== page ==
"Perhaps the jury was misled, and perhaps we put a man in jail that was innocent," said the juror. "For that reason, I'm in favor of having another investigation, another trial."

In 2001, Gerald, his wife Patti, and their children had hopes that a homecoming was within reach. In an unusual move, the Massachusetts parole board, one of the toughest in the country, voted 5 to 0 to recommend Gerald Amirault's sentence be commuted by the governor – two years before he'd be eligible for parole.

To the family's shock, acting Gov. Jane Swift – who at the time was contemplating a run for office - rejected her parole board's recommendation. Gerald remained in prison.

Now retired, Judge Robert Barton, whose rulings led to freedom for the Amirault women, called the decision a disgrace. "Of the 22 years I was a Superior Court judge, it's the only case I know that I had any part of where someone did not get a fair trial and is doing time," said Judge Barton.

Meanwhile, Gerald continued to miss the milestones in his children's lives. Both daughters now had graduated college. But Patti Amirault said the family's rock-solid belief in Gerald's innocence held them together.

"I choose to fight this because I believe in it," said Patti.

Gerald's only hope was parole, but that could be difficult if it depended on his admitting guilt. "I'm not going to admit to that but then they win. I'm going to win. I'm gonna walk out of here someday with my head high and my sense of self still in tact," he said.

"That's the one thing he still has. He shouldn't be made to say he did something he didn't do," said Patti. "No. I mean, we'll get through whatever many years we need to."

Finally, last April, the Amiraults made their last trip to prison.

Gerald, now 50, is granted parole after 18 years behind bars. He's leaving with his family – and he still maintains his innocence.

"Just seeing his foot come over that threshold, out to freedom was like nothing I ever felt before," says Patti.

After nearly two decades of trying to draw attention to his case, he's now receiving more attention than he bargained for. "All the helicopters, all the media that were there. It was incredible," says Gerald. "They [friends, family] waited a long time for that day. It was a big burden lifted off a lot of people."

With Gerald now free, his friends and supporters can finally celebrate. "It was everything I thought it was going to be and then some, just to see the happiness on my family's faces and my kids' faces," says Gerald.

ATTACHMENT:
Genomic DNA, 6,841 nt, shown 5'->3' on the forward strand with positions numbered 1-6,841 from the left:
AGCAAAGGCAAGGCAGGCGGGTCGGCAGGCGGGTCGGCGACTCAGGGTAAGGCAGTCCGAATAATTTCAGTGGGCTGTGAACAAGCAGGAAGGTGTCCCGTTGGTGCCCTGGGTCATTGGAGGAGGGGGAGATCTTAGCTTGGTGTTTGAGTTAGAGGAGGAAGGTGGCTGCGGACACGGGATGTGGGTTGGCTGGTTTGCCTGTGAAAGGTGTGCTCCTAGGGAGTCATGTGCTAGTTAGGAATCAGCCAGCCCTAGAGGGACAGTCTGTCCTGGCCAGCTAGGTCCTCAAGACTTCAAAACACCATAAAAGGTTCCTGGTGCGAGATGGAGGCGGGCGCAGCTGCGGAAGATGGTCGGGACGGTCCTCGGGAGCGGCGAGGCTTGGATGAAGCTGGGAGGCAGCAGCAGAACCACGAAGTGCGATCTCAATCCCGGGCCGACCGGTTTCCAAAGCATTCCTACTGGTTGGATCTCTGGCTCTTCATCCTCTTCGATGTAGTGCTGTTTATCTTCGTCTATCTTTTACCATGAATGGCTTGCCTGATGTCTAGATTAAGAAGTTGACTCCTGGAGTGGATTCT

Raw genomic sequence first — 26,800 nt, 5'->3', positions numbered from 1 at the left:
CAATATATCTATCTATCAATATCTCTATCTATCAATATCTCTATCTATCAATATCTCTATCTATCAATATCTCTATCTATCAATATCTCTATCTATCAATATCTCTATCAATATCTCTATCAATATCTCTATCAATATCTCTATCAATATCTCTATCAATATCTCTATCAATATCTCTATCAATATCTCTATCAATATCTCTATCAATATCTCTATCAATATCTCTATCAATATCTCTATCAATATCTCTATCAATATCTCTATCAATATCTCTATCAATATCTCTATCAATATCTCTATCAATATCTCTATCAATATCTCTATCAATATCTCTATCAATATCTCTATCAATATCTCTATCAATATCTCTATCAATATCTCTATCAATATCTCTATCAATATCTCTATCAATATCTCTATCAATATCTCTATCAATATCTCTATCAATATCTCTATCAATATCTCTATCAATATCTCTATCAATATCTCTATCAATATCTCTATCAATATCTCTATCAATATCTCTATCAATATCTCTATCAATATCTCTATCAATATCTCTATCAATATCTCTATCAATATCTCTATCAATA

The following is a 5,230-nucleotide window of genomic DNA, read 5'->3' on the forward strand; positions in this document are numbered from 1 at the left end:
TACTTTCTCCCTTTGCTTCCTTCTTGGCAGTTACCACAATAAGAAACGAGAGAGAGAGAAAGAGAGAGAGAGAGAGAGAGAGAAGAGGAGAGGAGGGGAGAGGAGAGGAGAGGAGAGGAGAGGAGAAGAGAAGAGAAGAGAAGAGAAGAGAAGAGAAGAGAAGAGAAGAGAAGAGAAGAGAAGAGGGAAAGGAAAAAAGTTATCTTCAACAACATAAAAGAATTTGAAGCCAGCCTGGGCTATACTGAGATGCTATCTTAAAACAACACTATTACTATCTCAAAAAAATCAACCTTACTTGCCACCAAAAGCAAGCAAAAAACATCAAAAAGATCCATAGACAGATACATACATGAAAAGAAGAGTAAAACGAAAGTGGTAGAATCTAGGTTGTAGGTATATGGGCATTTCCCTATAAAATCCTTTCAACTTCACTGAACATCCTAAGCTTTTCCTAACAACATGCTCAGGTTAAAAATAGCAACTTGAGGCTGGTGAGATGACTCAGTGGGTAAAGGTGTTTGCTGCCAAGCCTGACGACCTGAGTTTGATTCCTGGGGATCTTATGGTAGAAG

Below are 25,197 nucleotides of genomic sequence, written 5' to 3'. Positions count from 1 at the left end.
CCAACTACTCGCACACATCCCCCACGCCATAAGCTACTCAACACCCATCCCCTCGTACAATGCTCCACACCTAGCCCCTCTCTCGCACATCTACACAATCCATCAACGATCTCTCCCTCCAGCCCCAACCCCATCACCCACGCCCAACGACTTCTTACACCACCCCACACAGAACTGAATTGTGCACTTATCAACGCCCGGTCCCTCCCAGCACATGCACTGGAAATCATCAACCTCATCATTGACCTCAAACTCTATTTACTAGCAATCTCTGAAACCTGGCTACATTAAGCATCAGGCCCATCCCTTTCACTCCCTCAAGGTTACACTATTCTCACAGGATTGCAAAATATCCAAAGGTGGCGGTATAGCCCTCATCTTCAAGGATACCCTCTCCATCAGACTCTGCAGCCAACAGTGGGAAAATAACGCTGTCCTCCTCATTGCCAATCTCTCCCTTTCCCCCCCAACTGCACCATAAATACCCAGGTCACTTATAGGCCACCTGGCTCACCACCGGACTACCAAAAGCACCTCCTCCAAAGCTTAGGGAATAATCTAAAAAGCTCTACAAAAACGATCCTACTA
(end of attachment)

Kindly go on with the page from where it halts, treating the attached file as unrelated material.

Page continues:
"The most important thing to know about us is that we're just ordinary people who got caught up in a bad situation in a time of hysteria in this country," says Patti.

One month later, Gerald is settling into family life. He earned a college degree in prison, and he's planning on taking a job soon. But for now, he's totally occupied with his family.

And Patti? "She raised our children, had two or three jobs at times, had to deal with this case," says Gerald. "There is no better person on this earth than my wife. She's a special person."

"Amazingly, its like it always was," adds Patti. "It's like he was never away."

But the cost of his long absence has been difficult for the family. "When I look at photos and I think of all he's missed and all we missed because he wasn't here, it's incredibly frustrating," says Patti. "But we'll make memories now and do good things together."

Cheryl Amirault LeFave has been out of prison since 1995. But she says she didn't truly feel free until her brother was released. "I didn't realize that until the day he came home when all of a sudden this burden seemed to lift," says Cheryl. "Life is so good right now."

There is good news in the family. Gerald's daughter, Katie, is getting married.

Two months after Gerald's homecoming, his children, Gerrilyn and Katie still get a kick out of seeing their parents together. "My parents are hysterical," says Katie. "They're like so in love it's ridiculous."

Last year, when Katie got engaged, she made a promise. She told Gerald that she wasn't going to walk down the aisle without him. She got to keep her promise. On July 31, after 18 years of missed milestones, Gerald escorted his daughter down the aisle.

Although Gerald Amirault is enjoying his freedom, his conviction stands, and by law, he has to be a registered sex offender.

He earned a college degree in prison, but his lawyer says that finding work has been extremely difficult. Even supporters who believe that Gerald is innocent have been reluctant to hire him, fearing a backlash.

Next month, it will be 20 years since the charges against the Amirault family first came to light. And while Gerald remains intent on clearing the family name, his focus for now is on resuming a normal life.

Part I: A Family Accused